Perhaps the game-changer Ottawa has been waiting for will arrive in the form of Erik Karlsson. The reigning Norris Trophy winner is on the verge of returning from what was supposed to have been a season-ending Achilles injury, taking a regular shift at practice Wednesday alongside normal partner Marc Methot, which had people in Canada's capital buzzing. Word is Karlsson and the Senators will decide after the morning skate Thursday in Washington whether it's a go that night or if he'll wait for Saturday's game against the Flyers.

The Sens will take any boost they can get, that's for sure.

Frankly, so would any playoff-bound team in the Northeast. It's ugly right now in this grouping. Somebody show the way!

Rapid reaction: Bruins 4, Penguins 2

January, 10, 2011
1/10/11
10:52
PM ET

The Boston Bruins produced one of their more emotional victories of the season Monday night when they erased a two-goal deficit late in the game and finished with a 4-2 win over the Pittsburgh Penguins at CONSOL Energy Center.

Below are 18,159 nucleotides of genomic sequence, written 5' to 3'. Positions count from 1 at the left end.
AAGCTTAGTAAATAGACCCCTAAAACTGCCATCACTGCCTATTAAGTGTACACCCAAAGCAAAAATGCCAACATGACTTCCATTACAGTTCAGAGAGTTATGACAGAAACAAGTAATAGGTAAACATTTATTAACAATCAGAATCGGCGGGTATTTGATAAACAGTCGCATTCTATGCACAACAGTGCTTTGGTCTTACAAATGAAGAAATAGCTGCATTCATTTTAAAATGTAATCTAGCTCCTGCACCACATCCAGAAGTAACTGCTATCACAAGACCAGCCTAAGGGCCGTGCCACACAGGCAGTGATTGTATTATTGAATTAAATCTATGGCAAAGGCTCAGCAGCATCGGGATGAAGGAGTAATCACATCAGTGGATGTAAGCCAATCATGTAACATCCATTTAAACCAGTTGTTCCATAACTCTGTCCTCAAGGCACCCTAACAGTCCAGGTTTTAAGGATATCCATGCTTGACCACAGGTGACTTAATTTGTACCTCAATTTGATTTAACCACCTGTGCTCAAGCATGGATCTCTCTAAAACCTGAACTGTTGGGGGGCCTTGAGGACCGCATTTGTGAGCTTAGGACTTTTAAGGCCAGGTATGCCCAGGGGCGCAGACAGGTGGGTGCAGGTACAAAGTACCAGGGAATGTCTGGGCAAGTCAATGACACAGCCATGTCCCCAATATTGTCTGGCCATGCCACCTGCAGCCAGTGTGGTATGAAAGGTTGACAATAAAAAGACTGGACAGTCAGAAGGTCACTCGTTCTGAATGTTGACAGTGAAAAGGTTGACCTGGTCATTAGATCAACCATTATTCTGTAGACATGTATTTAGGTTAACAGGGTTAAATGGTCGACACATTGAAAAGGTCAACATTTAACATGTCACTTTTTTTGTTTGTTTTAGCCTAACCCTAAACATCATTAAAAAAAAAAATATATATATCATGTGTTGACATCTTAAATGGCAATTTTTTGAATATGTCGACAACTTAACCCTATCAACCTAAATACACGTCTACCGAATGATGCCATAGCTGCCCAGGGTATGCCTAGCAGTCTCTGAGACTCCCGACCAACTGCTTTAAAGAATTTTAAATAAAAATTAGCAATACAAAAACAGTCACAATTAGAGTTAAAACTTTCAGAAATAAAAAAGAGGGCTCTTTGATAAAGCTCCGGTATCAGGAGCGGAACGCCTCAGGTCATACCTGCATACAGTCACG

Trailing 2-0 in the third period, the Bruins’ Zdeno Chara scored a power-play goal at 16:37 before teammate Brad Marchand netted the game-tying tally 12 seconds later. The Bruins netted another power-play goal, which proved to be the winner when Mark Recchi scored at 19:10. Gregory Campbell provided an empty-net goal.

The Penguins were without Sidney Crosby, who missed his third consecutive game because of a mild concussion.

Bruins goalie Tuukka Rask made 23 saves to earn the victory.